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A special issue of the science magazine Rubin features IT security research highlights. It will appear in 2023.
Who has ever been hit by cybercrime? How do people protect themselves from it? A survey reveals similarities and differences between different groups around the world.
Humans often have no chance whatsoever of distinguishing artificially created images, audio or videos from the real deal. This is why researchers are working on automated recognition
Uta Menges and Jonas Hielscher want to lift the label of being a nuisance from IT security measures and incorporate them more effectively into everyday life.
Many countries have tried to reduce the infection rate with the help of Covid-19 apps. These only make a difference if people use them. Recent surveys show which factors play a role for the user acceptance of these apps.
Cryptocurrencies are not subject to centralised governance. The community holds the power – but fails to do all that needs to be done. As a result, the collateral of the currency might be at risk.
5G has plenty more to offer than 4G. Radix Security makes sure that it doesn’t leave any security gaps open.
Many encryption algorithms are mathematically proven to be one hundred per cent secure. Nevertheless, they sometimes fail to protect confidential data. This is because encryption doesn’t happen merely in theory.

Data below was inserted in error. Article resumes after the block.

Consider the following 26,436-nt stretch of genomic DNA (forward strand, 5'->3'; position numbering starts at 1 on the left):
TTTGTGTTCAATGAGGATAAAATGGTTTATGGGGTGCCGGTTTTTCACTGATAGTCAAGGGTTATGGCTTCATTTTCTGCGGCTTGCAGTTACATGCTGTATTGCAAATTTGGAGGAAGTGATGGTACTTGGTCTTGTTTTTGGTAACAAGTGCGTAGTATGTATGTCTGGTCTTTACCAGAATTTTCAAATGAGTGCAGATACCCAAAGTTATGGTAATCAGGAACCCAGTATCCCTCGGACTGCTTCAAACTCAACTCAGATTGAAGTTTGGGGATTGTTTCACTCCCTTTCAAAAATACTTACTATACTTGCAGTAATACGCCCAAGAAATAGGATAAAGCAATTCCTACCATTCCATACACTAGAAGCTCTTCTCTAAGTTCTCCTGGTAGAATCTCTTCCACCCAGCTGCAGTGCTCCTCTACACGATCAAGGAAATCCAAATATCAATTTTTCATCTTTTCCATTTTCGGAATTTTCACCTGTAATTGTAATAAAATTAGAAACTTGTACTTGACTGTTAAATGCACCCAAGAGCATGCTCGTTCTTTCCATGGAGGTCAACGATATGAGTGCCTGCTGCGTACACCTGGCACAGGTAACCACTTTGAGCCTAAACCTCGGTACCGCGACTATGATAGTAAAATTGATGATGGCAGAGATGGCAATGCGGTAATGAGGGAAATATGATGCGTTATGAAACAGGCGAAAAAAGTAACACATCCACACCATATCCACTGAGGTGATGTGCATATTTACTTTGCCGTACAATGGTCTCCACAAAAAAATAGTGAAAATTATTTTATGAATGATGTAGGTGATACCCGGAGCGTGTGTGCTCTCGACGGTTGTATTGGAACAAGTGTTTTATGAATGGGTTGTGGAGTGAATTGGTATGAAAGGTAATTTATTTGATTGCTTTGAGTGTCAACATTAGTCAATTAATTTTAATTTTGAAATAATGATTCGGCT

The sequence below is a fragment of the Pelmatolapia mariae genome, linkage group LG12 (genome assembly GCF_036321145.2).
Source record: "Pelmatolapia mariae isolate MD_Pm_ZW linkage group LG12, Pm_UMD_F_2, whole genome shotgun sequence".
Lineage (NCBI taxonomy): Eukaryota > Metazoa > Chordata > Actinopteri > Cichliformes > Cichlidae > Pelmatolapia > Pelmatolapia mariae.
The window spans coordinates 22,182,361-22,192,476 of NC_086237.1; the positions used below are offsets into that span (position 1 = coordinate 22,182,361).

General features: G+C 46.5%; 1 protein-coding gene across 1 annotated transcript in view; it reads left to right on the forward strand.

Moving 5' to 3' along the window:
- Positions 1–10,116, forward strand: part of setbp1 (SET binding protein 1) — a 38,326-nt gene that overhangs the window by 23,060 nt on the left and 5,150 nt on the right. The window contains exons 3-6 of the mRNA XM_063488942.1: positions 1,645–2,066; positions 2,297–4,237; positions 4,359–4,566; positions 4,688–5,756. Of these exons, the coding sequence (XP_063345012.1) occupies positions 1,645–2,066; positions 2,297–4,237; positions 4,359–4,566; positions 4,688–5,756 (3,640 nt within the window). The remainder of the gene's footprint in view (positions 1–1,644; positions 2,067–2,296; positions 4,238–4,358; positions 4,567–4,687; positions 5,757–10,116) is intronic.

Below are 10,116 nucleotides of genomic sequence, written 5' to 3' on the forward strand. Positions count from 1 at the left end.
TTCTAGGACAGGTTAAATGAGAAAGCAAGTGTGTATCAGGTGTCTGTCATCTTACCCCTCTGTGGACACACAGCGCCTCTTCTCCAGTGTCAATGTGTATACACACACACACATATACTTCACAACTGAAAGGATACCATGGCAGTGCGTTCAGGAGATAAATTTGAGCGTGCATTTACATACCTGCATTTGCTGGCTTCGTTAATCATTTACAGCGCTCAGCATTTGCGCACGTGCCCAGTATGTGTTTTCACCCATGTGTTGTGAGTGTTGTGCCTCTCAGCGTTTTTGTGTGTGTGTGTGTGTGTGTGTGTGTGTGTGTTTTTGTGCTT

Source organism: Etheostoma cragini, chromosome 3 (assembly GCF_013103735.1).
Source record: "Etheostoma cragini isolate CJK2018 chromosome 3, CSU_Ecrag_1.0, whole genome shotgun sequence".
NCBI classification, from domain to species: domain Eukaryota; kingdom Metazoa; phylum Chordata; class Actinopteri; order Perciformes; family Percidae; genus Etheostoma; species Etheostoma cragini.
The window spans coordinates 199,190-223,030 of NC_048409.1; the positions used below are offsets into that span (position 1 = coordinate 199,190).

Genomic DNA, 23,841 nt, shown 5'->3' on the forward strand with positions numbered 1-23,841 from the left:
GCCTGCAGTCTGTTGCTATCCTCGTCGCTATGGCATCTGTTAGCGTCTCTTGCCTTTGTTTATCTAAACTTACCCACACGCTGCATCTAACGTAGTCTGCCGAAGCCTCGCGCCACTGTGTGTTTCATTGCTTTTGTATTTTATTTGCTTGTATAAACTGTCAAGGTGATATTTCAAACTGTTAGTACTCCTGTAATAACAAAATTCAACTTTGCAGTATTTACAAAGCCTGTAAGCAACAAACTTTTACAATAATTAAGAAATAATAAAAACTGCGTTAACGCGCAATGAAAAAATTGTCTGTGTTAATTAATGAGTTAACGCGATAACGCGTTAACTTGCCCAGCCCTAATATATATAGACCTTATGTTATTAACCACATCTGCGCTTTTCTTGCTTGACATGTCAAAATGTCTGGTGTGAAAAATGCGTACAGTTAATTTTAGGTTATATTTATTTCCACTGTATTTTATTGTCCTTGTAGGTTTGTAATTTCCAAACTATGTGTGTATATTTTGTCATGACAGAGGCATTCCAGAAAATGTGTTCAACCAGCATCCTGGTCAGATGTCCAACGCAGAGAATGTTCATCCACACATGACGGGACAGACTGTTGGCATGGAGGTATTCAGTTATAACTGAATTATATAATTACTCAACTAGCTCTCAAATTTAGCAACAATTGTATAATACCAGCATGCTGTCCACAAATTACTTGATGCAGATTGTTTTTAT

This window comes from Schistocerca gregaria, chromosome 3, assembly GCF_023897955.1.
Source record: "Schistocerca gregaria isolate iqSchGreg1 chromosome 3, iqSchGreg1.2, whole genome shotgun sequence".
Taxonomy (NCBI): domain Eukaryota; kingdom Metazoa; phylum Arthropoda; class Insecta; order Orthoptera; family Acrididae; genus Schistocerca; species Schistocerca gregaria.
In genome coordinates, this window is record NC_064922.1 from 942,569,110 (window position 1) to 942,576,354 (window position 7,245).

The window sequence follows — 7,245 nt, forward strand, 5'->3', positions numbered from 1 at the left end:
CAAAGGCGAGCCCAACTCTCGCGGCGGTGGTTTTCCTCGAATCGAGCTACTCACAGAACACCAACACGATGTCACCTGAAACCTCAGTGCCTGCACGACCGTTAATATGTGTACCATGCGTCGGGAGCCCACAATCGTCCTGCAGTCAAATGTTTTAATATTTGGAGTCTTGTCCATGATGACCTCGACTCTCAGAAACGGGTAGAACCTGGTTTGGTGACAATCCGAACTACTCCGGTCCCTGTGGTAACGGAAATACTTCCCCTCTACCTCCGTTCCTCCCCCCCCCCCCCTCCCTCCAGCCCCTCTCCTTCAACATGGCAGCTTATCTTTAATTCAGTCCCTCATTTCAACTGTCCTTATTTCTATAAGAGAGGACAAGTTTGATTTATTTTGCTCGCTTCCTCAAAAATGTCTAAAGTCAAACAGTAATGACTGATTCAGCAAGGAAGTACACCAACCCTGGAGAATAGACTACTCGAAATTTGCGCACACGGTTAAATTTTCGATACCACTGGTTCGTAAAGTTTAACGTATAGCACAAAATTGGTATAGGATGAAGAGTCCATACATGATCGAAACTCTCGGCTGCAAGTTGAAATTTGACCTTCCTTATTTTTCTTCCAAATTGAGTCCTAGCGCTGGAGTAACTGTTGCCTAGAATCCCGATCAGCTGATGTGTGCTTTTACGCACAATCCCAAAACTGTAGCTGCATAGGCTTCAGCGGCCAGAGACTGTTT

Attacks on the TLS protocol are both rare and highly complex. And yet, the encryption experts at Ruhr University Bochum are constantly tracking down new ones.
Algorithms made in Bochum are becoming the global standard for secure encryption in the age of quantum computing. They’ve arrived just in time.
Secret services want to know as much as possible. For example, they try to circumvent data encryption. This can cause collateral damage, warn Bochum researchers.
Researchers from Bochum are particularly quick at finding security vulnerabilities in IT systems. Their trick: they focus on the essentials – and explain it with the theorem of the infinitely typing monkeys.
Using cloud services without running into trouble with the GDPR – the company Edgeless Systems makes it possible. Founder Dr. Felix Schuster reflects on the somewhat difficult entry into a new market.
Up to now, protecting hardware against manipulation has been a laborious business: expensive, and only possible on a small scale. And yet, two simple antennas might do the trick.